These last two examples also relate to the issue of knowing what is interesting or significant or meaningful to students. My view of teaching is that it should not only be informative but, whenever possible, also inpirational so that students want to learn even more. When you have a "live" moment as in the above two cases, you already have the students' interest and attention and do not need to fish for something interesting to them to relate your material. In most cases, though, you need to spark some interest first, perhaps by stoking a debate among students over some issue they cannot resolve themselves or to present material in a way that students will likely find interesting, challenging, puzzling or somehow otherwise stimulating, perhaps even humorous. This again requires you to know both your material and students' likely interests.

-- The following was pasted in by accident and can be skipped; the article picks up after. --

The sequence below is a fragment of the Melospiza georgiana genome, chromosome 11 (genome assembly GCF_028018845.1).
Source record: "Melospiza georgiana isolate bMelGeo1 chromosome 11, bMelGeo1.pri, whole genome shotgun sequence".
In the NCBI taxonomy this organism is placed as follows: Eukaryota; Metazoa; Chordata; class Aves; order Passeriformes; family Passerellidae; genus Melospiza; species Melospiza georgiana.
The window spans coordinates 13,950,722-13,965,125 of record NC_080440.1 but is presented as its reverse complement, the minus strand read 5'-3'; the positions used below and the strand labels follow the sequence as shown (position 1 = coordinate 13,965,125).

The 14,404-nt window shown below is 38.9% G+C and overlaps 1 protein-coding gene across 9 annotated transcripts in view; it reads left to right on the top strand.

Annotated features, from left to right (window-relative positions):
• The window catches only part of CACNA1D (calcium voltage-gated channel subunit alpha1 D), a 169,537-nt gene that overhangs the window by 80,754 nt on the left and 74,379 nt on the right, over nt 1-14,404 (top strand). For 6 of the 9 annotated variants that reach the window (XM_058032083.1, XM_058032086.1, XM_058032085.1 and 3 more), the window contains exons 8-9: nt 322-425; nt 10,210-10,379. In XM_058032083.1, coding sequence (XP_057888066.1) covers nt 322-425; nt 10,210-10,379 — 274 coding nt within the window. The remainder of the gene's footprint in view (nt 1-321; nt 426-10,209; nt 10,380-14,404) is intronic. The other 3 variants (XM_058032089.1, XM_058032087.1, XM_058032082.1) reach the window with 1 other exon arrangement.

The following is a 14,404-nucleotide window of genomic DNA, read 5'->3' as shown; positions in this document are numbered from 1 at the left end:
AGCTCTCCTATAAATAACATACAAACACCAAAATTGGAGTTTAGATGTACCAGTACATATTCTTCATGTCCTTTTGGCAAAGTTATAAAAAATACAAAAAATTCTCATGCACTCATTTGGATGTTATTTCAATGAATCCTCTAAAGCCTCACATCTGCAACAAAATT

And by "students' likely interests", I do not mean something from popular culture (though that might work), but something of likely universal interest to people. For example, there is a very strange phenomenon that few people know about, and if you mention it to students, they will test it themselves because they will not believe you, or if you demonstrate it to them, they will be amazed and want to pursue it further. That is the fact that if you drop a raw egg (a regular egg from a carton of eggs you buy at any grocery store), from a second or third story window (or sometimes even far higher), or if you throw the egg way up in the air as far as you can, the egg will not break when it lands, as long as it lands in grass, and does not hit a bare spot of ground or a stone or something. There is something about the physics of eggs and the way grass distributes the forces or something that makes eggs seldom break when you do this. It is extremely difficult to believe, even if you have seen it or done it several times yourself. It does not generally work, though, for "jumbo" or sometimes "extra large" eggs which often have very thin shells -- the kind of eggs that sometimes break even as you are getting them out of the carton. And it does not work for eggs that are cracked, of course.